What I Learned From A One Year Facebook Detox

In recent months I have seen so many articles posted online about ‘facebook depression’ and the negative effects social media can have on our mental health. I have spoken to many different people who agree that social media plays a huge role in how they feel on a day to day basis.

As an active blogger, social media is a huge part of my everyday life and I use it to share my content with my followers and connect with the world around me. As much as I love social media and all of the wonderful opportunities it has given me over the years, sometimes I just have to step away from it for a bit and take a breather.

I really do believe that social media can be detrimental to our mental health but I think it’s how we choose to use it that affects us the most. I suffer with anxiety and I found that how I use social media can have a profound effect on anxiety on any given day.

Over the past few years I have done some experimenting with this theory. I deleted my personal Facebook page for the better part of a year about two years ago and quite honestly, it really helped with my anxiety. The reason I deleted my Facebook in the first place was down to a conversation I had with a friend of mine who swore that deleting her own account made her feel emotionally and mentally healthier. I decided to give it a go and see how things went.

If I am being honest, I seriously didn’t think I’d last a week but a week turned into two weeks and before I knew it I was Facebook free for over a year. Which is pretty much blasphemous in this day and age! Especially since over 1 billion people worldwide are signed up to Facebook alone, never mind all the other social media accounts we feel pressure to join.

A few days before deleting my account I posted a status letting my friends know I was leaving for a while and I posted my email address for anyone who wanted to stay in touch with me. Posting status turned out to be one of the most interesting aspects of my social media cleanse. People who I didn’t expect to email me did and I soon began forming stronger friendships with these people. It was such a positive experience and I loved getting to know these people away from social media.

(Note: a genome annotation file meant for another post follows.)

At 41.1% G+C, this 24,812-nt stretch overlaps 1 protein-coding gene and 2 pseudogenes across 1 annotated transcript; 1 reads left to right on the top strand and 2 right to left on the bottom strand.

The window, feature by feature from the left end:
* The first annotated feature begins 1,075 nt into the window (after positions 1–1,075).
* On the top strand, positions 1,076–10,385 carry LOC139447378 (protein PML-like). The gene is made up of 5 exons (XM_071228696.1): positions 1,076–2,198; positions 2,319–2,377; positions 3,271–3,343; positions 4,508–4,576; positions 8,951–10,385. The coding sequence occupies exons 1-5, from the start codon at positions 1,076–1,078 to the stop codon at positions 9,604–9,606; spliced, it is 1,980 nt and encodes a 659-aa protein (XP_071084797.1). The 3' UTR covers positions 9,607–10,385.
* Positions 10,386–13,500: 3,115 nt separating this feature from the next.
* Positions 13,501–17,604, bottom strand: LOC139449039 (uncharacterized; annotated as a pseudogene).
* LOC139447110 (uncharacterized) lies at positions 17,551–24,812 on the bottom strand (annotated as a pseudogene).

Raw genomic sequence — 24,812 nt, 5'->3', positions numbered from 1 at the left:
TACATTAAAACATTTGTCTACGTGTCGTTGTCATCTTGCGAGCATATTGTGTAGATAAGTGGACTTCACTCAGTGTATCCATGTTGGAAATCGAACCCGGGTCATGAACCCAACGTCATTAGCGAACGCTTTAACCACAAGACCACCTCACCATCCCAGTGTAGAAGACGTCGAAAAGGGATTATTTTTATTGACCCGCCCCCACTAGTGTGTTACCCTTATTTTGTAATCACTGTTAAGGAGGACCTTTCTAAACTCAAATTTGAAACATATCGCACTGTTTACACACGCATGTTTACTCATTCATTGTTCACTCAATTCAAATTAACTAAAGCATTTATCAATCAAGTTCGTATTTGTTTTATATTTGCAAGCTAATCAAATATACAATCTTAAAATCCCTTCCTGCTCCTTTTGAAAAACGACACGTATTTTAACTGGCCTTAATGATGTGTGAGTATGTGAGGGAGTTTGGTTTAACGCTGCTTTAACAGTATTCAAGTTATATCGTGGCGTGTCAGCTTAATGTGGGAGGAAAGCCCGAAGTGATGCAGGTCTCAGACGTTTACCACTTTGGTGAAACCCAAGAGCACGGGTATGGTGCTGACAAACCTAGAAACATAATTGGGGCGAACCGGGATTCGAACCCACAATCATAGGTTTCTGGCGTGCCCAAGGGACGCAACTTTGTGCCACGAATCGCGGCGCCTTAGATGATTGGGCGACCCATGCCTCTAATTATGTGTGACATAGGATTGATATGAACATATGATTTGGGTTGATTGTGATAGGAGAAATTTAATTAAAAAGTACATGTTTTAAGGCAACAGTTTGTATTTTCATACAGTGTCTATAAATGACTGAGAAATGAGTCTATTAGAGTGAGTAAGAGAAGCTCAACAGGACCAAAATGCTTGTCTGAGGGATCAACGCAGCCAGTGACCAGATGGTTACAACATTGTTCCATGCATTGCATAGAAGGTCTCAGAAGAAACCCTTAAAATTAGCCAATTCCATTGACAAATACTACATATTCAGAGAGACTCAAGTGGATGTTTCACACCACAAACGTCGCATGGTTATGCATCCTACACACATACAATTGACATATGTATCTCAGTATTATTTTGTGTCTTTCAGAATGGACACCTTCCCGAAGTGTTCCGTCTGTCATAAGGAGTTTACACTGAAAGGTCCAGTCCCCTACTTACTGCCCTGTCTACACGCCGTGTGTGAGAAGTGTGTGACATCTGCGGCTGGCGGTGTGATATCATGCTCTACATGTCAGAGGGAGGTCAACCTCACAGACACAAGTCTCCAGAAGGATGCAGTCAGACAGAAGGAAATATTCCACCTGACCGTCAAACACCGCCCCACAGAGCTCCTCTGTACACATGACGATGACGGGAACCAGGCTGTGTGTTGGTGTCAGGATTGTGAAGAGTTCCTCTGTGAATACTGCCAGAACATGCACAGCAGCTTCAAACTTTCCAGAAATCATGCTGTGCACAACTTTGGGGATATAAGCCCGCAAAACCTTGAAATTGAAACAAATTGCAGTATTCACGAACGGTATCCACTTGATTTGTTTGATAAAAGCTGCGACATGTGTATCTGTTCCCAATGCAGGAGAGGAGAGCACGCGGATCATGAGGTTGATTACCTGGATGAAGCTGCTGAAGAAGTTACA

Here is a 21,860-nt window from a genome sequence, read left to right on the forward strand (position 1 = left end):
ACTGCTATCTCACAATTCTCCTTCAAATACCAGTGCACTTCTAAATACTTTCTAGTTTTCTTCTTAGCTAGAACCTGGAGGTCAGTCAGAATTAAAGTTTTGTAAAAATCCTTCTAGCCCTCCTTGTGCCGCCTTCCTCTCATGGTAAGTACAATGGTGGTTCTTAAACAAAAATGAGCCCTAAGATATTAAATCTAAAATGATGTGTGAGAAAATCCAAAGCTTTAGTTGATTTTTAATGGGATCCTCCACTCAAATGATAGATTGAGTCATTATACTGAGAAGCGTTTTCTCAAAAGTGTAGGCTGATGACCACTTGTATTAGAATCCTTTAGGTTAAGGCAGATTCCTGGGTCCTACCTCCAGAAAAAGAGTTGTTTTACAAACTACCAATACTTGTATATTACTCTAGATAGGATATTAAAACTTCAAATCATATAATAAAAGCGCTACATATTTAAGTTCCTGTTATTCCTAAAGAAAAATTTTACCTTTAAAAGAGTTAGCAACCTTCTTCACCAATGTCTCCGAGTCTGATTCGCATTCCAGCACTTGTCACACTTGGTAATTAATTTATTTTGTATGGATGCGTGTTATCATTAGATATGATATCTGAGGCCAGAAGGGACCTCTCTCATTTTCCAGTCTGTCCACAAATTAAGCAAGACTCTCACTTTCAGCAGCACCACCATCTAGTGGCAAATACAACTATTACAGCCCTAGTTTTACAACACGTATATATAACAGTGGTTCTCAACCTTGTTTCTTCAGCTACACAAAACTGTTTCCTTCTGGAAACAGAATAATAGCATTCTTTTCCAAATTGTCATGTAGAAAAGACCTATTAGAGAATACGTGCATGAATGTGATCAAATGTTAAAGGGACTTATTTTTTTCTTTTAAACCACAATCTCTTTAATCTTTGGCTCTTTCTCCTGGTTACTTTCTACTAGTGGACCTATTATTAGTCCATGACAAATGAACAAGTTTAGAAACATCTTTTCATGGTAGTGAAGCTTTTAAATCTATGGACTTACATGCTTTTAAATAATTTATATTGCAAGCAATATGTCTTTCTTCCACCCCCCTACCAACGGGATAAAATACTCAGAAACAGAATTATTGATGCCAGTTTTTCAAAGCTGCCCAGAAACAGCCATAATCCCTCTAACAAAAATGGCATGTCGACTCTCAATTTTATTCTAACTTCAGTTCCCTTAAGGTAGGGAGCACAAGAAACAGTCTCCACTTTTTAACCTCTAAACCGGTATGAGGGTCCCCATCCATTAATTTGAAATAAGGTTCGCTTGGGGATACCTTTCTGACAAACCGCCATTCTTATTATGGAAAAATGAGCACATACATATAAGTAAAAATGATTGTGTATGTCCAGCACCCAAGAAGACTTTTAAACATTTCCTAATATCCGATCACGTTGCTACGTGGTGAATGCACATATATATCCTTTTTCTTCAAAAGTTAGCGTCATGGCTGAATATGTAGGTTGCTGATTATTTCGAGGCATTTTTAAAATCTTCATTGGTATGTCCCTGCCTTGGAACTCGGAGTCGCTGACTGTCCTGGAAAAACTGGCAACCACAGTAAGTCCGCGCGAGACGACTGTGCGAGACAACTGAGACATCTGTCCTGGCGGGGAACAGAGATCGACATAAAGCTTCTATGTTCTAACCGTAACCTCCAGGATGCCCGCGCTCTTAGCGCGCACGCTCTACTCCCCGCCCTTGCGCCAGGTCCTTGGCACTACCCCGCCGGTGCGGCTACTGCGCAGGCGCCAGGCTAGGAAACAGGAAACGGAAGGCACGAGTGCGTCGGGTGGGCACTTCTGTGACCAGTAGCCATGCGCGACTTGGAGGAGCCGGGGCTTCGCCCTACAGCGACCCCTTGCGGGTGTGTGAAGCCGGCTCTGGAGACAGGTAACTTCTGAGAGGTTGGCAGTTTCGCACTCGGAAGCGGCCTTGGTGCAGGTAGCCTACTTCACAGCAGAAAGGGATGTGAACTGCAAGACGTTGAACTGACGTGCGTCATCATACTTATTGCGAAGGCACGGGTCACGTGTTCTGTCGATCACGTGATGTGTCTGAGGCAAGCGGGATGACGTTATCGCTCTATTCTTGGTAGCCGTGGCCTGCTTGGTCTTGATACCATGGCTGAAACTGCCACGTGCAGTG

On the flip-side I noticed that some of the people I thought would keep in contact with me just fell off the radar and that was quite disappointing but overall, I was happy about my decision to leave Facebook for a while. It did wonders for my mental health and I felt much better overall.

Don’t get me wrong, I love social media but it can be dangerous to our wellbeing if we focus on it too much. In a study done by Dr. Margaret Duffy, a University of Missouri journalism professor she concluded “We found that if Facebook users experience envy of the activities and lifestyles of their friends on Facebook, they are much more likely to report feelings of depression. Facebook can be a very positive resource for many people, but if it is used as a way to size up one’s own accomplishments against others, it can have a negative effect.”

Let’s be honest, viewing other people’s statuses can make us feel inferior and can make us envious of other peoples lives, even thought those happy-go-lucky statuses might be fictitious or sugar coated. It has been documented that the longer we spend on social media, the worse we feel. We begin to compare ourselves with others and measure our lives against that of our peers or online friends.

If social media is effecting your mental health, known that it is okay to remove yourself from it for a while. Take some time for yourself and do things for you, rather than for the sake of telling people on the internet what a great time you are having. Be mindful and enjoy each moment for what it is. Playing the comparison game can be addictive and the only way to break free from it is to live as authentically as possible.

Social media may connect us to the world but it most certainly isn’t the only way to connect with people. If you feel like stepping back from using social media as often, why not call up an old friend to arrange a coffee date, skype a friend who lives abroad and catch up with them, heck how about writing them a good old fashioned letter? I for one think that receiving a handwritten letter is one of the most beautiful things in the world! In fact, during my social media break a few friends and I decide to start sending postcards to each other to say hello and let our friends know we are thinking about them. I think people appreciate the effort that goes into writing a letter by hand and posting it off. It’s the simple things in life that count!

Just to clarify, I re-joined Facebook eventually but this time I no longer felt the need to constantly log in and see what was going on. I still send postcards to brighten peoples days, I choose voice mailing over texting whenever I can and my fear of missing out (FOMO) was gone and to this day I only log in a few times a week at best. I am really happy I decided to delete my account when I did, it was a very interesting experiment and I think everyone should try it out and see what they learn from it themselves.

Anyways, I am starting to sound like an old fart right now! Haha. What I’m trying to say is don’t let the arbitrary numbers and braggy posts get you down. Social media creates a fantasy world, so just remember, Facebook isn’t real life. Live your life for you and not for social media.

Those are my thoughts on this topic. What are yours? I’d love to hear them!

Tweet me your thoughts and opinions @EllieJayden or comment on Facebook (oh, the irony!)

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